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J Korean Soc Emerg Med > Volume 15(4); 2004 > Article
Journal of The Korean Society of Emergency Medicine 2004;15(4): 261-272.
Definition and Analysis of Overcrowding in the Emergency Department of Ten Tertiary Hospitals
Ki Ok Ahn, Soon Young Yun, Sang Jin Lee, Koo Young Jung, Jun Hwi Cho, Heui Sug Jo
1Department of Emergency Medicine, Seoul Adventist Hospital, Korea.
2Department of Emergency Medicine, College of Medicine, Ewha Woman's University, Korea. kyjung@ewha.ac.kr
3Department of Emergency Medicine, College of Medicine, Kangwon University, Korea.
4Department of Preventive Medicine, College of Medicine, Kangwon University, Korea.
In this research, a definition of overcrowding in emergency department (ED) was proposed, and the actual state of overcrowding in ED was measured by surveys and extensive statistical analysis of data using objective variables.
The emergency physicians (EP) of 10 arbitrarily selected hospitals were questioned about the definition and cause of overcrowding in ED. The hospitals were divided into two groups (high-feeling and low-feeling) in accordance with the survey results. Admission/discharge records of the patients including arrival/departure date and time, were also collected for the duration of 4 weeks with consideration of seasonal variations, from March 2002 to March 2003. Four parameters, the bed ratio (BR), the provider ratio (PR), the acuity ratio (AR), and the demand value (DV), which were used for the evaluation of overcrowding, were calculated for each hospital. A statistical analysis was carried out to see whether any difference existed in the BR, the PR, the AR and the DV between weekends and weekdays. Also, a similar statistical method was used to analyze the differences between the high-feeling group and the low feeling group.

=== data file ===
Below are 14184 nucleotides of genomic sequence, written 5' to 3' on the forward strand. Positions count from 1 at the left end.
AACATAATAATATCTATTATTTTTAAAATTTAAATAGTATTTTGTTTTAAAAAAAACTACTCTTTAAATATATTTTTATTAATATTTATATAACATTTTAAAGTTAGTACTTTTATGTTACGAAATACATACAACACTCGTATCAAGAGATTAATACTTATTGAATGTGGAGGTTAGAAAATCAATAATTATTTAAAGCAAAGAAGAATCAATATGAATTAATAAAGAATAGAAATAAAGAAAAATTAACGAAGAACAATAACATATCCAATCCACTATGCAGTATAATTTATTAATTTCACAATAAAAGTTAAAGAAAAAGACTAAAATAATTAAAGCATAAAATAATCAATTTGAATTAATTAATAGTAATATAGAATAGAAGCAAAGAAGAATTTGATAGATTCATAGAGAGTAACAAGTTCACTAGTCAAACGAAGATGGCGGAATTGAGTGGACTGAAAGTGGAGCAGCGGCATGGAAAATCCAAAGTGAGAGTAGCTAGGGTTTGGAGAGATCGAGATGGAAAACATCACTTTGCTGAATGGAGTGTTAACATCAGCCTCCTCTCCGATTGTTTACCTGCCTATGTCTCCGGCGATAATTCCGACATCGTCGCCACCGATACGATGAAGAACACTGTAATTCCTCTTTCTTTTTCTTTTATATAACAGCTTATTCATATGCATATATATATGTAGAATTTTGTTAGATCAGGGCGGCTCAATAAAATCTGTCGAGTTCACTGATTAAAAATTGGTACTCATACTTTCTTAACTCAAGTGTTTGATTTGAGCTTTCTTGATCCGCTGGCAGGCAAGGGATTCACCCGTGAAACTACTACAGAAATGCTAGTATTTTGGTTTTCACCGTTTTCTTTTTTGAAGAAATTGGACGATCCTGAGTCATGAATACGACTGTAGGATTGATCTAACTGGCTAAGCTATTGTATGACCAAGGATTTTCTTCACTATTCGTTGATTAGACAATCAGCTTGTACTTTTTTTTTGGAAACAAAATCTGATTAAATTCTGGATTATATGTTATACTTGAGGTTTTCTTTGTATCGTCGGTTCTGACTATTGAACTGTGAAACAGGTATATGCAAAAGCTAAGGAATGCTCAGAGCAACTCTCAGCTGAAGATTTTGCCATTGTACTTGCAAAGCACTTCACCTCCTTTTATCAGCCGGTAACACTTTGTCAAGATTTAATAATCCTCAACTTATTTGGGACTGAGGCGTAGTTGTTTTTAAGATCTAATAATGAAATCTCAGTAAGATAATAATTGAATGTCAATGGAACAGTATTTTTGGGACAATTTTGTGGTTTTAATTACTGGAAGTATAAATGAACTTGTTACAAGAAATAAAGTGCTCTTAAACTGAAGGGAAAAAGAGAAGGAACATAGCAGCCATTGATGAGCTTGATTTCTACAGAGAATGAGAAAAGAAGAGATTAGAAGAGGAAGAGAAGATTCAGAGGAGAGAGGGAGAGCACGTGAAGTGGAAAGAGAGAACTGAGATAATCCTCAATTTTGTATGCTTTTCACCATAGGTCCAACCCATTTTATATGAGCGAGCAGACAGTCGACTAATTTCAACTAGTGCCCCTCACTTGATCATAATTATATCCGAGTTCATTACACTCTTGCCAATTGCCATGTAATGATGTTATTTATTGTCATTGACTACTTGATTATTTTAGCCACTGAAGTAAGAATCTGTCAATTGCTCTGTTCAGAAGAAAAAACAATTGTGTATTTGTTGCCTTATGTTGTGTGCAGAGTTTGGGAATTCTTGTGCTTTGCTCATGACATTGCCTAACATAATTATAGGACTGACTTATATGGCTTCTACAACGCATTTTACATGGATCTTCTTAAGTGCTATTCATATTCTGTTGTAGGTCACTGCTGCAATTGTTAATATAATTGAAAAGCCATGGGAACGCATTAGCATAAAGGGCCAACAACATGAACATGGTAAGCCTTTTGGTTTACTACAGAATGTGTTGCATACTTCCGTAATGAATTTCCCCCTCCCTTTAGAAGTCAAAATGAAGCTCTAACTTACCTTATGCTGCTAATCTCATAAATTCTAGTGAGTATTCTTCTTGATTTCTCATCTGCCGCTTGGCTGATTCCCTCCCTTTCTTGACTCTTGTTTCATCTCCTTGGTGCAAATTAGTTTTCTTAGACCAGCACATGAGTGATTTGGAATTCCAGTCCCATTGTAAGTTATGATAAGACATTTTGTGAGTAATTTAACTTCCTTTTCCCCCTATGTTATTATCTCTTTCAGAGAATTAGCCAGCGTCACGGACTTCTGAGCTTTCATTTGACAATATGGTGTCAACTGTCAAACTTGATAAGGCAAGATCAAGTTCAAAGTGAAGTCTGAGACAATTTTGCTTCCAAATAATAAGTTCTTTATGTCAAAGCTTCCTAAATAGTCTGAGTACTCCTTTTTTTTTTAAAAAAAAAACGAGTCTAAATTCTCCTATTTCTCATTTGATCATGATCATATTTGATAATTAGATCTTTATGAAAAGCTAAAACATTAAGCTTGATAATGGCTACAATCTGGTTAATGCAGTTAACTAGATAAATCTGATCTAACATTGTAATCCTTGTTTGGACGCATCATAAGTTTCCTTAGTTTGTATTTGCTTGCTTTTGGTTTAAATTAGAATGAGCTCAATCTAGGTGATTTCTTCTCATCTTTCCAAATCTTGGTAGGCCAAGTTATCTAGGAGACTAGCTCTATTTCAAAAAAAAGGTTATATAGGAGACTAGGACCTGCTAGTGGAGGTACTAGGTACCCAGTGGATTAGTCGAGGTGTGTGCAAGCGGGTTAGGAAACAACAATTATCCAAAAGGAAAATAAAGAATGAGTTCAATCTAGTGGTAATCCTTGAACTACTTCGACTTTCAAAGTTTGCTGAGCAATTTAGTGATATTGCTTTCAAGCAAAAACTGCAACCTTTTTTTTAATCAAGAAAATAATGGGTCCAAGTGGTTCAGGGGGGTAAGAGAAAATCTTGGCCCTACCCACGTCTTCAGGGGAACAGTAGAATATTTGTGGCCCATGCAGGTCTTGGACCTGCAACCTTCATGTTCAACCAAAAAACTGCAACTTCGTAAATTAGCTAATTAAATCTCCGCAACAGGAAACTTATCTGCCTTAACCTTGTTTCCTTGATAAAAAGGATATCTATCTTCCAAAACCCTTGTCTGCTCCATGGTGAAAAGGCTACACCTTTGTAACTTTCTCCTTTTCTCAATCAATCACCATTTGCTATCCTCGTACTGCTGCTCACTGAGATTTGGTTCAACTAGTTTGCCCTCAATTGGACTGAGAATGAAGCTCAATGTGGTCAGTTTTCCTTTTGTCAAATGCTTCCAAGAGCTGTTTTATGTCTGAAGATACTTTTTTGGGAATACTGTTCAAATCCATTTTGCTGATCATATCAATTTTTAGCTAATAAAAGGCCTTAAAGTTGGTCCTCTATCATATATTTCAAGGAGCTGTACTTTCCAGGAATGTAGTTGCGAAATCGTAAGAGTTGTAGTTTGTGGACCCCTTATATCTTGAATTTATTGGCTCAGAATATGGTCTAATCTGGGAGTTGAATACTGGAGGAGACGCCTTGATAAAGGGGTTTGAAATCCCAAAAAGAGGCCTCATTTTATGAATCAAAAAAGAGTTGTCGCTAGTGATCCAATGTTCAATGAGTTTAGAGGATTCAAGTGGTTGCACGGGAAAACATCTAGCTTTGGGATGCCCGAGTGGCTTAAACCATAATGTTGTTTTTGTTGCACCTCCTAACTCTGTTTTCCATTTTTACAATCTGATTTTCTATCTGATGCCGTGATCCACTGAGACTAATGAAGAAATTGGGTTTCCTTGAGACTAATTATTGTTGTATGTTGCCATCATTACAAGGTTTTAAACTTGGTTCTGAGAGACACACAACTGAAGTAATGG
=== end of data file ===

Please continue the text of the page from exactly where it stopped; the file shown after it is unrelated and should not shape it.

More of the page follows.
In the survey, 83 physicians were asked to answer the questions. The most preferred answers (>70%) for the definition of overcrowding were "saturation of the beds in the ED for more than 6 hours a day."For the cause of overcrowding, the popular answers were "delay in the consultation and the disposition decision" (74.7%), "use of the ED by non-urgent patients"(74.7%), and "lack of inhospital beds"(65.1%). Among the 10 hospitals, 5 hospitals were categorized the high-feeling group, and the rest fell into the low-feeling group. The average BR and AR were higher in high-feeling group than those of low-feeling group (p<0.01, p<0.01). However, average PR of low-feeling group was higher than that of high-feeling group (p<0.01). Average DV did not exhibit any difference between the two groups (p=0.31).
The definition of overcrowding in the ED should include not only the lack of beds in the ED but also patient's acuity and the lack of providers. Certain aspects of overcrowding are clearly different between the high-feeling and the low-feeling groups.
Key words: Crowding, Emergency medicine
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